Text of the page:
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How currency risk affects forex trading, and how to deal with it


Risk is baked into the foreign exchange trading world at many levels. Without it, the speculation on which the
industry is based wouldn’t work: if everyone knew that they were going to receive a certain outcome or
amount of money, for example, it would be pointless participating, and there would be no incentive to put
down a stake. However, traders need to be aware of how currency risk can affect their trading.

The challenge, however, is that some forex traders don’t appreciate the serious levels of risk involved in
forex trading. They may, for example, think that it’s simple and easy to avoid risk, or that a risk management
plan is boring or unnecessary.

How currency risk affects trades and how to deal with it

This blog post will explain why currency risk is such an important issue to
understand – and why it should be acknowledged and dealt with by traders both large and small.

A definition of forex risk

First off, it’s worth defining clearly what forex risk is. A quick definition of currency risk from a trusted site
such as ForexTraders reveals that the definition is quite simple: it’s that the position you open may decline in
value after you opened it, leaving you with a lower amount of value than what you started with. In practice,
this is referring to what most people understand as the risk of loss.

For some institutions, the risk is inevitable. If you’re a business operating abroad, for example, there’s no
way of escaping the fact that moving profits back into your home currency could see value shaved off. For a
speculative trader, the risk is somewhat more academic as it’s not necessarily the only market that the trader
can participate in: those who want to avoid the risk altogether could, for example, trade only in domestic
asset classes. However, as this article will show, there are significant potential upsides to trading the
international forex market in a way that makes the most of the risk management tools available out there.

Risk-reward system

It’s also important to acknowledge that the rewards that a forex trader seeks are in many cases proportionate
to the amount of risk they put down. This is obvious mainly at an asset class level: the forex industry is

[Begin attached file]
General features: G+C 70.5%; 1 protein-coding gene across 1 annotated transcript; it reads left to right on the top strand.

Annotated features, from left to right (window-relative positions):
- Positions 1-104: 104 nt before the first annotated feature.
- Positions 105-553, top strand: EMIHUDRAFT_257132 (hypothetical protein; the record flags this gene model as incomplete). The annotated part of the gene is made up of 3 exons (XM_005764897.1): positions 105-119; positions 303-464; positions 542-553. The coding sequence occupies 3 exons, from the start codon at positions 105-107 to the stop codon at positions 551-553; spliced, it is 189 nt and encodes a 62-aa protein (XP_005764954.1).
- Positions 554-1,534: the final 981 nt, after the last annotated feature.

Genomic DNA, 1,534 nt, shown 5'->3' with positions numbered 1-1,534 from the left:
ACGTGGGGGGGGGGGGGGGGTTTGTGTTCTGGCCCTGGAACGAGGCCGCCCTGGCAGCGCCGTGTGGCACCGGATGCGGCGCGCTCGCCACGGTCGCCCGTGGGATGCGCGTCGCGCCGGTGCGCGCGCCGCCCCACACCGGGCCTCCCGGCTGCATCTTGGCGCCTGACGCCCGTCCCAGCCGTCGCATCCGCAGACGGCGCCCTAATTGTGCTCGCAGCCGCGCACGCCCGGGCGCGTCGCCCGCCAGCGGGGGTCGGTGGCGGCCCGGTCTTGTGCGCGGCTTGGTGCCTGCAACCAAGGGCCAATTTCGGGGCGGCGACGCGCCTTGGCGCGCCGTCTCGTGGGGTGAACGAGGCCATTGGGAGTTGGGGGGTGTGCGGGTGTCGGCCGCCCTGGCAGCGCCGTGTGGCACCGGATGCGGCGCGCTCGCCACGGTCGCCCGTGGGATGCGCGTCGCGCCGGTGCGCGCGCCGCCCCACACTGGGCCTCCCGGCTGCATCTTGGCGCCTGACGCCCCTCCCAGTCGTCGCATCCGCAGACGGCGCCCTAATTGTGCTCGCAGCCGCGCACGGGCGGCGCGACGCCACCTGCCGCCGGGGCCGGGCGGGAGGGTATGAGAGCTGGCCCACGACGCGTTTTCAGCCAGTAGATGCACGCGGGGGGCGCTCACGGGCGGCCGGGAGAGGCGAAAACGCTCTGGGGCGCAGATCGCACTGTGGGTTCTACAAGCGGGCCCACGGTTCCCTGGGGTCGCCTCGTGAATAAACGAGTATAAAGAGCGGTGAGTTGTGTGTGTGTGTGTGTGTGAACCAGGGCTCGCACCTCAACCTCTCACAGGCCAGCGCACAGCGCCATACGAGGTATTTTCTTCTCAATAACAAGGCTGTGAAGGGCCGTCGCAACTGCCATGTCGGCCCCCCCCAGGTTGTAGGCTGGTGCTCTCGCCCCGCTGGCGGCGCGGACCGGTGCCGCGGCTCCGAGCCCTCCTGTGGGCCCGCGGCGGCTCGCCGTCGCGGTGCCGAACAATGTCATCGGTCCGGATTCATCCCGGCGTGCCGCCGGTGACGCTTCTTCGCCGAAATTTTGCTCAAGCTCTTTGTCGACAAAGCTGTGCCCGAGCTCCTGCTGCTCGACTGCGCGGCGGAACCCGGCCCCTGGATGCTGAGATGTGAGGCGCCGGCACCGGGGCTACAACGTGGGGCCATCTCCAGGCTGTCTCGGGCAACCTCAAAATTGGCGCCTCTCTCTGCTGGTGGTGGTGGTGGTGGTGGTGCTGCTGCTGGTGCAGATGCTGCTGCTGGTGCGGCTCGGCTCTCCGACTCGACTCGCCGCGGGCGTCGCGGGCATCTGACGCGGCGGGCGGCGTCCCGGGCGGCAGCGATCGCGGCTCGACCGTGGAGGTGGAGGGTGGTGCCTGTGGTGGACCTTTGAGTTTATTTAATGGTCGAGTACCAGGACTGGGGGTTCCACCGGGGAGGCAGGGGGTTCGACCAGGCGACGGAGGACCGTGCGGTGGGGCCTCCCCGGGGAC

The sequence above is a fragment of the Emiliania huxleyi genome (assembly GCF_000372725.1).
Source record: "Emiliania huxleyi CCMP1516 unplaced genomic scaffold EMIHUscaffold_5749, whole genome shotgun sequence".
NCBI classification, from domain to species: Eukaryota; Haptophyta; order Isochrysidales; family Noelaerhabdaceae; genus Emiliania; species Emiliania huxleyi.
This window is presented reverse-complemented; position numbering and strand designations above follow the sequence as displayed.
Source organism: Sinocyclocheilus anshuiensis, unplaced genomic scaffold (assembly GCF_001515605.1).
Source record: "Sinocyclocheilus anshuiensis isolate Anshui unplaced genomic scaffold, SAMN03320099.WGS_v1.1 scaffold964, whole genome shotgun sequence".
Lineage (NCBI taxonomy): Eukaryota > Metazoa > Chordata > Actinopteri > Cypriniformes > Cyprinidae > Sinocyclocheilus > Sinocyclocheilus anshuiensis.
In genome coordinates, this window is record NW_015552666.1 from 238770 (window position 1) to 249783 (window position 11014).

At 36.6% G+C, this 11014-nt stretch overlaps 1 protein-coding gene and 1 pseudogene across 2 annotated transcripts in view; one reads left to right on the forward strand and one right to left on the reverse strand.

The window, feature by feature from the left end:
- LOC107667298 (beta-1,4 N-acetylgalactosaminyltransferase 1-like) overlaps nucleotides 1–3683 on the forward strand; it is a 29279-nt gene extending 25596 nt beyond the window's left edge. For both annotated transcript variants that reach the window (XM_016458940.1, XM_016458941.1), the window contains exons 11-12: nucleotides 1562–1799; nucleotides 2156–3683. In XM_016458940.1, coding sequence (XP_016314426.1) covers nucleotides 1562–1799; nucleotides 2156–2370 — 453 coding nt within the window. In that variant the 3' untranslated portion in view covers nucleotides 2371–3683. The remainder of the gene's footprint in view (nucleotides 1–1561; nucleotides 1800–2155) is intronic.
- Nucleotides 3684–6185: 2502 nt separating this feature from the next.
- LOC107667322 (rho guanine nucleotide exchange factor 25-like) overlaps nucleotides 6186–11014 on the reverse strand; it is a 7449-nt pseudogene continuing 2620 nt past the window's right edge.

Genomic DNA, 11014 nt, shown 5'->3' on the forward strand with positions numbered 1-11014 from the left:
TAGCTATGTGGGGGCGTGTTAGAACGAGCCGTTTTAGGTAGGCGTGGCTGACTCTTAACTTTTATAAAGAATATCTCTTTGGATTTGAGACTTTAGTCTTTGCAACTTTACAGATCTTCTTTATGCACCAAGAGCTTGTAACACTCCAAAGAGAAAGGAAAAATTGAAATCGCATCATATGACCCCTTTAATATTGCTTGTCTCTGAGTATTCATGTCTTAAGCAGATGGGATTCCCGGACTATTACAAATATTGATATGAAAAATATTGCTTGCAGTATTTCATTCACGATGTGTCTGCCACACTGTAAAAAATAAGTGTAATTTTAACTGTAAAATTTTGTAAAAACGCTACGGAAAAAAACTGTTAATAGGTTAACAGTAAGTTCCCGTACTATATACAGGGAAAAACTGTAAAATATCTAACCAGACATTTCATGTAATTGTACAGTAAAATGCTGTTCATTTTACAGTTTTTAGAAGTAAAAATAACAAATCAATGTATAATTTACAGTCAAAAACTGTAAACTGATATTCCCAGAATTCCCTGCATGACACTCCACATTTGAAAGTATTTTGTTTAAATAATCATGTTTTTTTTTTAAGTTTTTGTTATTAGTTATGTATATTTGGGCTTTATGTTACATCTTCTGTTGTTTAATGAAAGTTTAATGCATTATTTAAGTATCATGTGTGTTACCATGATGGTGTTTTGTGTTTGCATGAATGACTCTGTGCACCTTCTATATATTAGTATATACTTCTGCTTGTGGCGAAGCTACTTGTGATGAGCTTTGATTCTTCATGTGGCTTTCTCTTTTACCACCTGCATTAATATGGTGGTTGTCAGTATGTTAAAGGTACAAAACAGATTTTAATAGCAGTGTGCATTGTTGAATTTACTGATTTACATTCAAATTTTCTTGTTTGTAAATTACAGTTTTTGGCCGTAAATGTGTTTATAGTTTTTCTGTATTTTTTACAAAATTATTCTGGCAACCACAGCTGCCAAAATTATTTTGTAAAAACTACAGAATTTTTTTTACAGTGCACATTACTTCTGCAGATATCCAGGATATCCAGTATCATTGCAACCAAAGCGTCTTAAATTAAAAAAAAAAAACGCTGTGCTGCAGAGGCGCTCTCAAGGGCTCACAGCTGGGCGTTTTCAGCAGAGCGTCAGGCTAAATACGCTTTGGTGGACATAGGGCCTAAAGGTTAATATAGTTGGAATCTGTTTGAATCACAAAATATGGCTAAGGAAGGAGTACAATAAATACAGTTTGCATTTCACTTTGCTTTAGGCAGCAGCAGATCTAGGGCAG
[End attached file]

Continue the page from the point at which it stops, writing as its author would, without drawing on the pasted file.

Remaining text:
particularly volatile and risky compared to other markets such as those offering government bonds or similar,
so participation in the forex markets is in practice on the riskier end of the spectrum.

Risk-reward is also a factor when it comes to applying leverage, or trading on the forex margins, at the
transaction level. Foreign exchange trading is often carried out through the use of derivative products such
as contracts for difference, which track the underlying currency pair but don’t actually involve the transfer of
any ownership. It involves borrowing money to enhance the level of deposit, which means that the potential
reward in the event of a speculation proving correct is higher. It also, however, means risk of a higher loss –
so it works both ways.

Risk management tools

Fortunately, though, there are plenty of tools available to help those who want to manage their risk levels do
so. Risk management tools available with the average broker include tools such as stop losses, which allow
you to set (in advance) a level at which you order any loss-making open position to close. While this does
not remove risk altogether, it means that you can prevent a loss of more than a certain amount of money –
ideal if you want to prevent a big wipeout.

In many senses, however, the best way to manage risk is to make yourself as well informed as possible.
There are plenty of resources out there to help you do this: economic calendars, for example, can alert you
to potentially significant forex events – such as interest rate change announcements from central banks.

Risk is an inevitable part of the foreign exchange trading world, and there’s no point pretending that it doesn’t
exist. On the contrary, risk is an inevitable part of a forex trader’s life: it’s what fuels the risk-reward system
that can lead to gains. Those who want to avoid risk altogether are unlikely to ever find an asset class that
suits them fully, after all. For forex traders, by implementing quality risk management tools, it’s possible to
get a handle on your trading and manage the risk that will inevitably exist – and, if it all works out, secure a
profit for yourself at the end.

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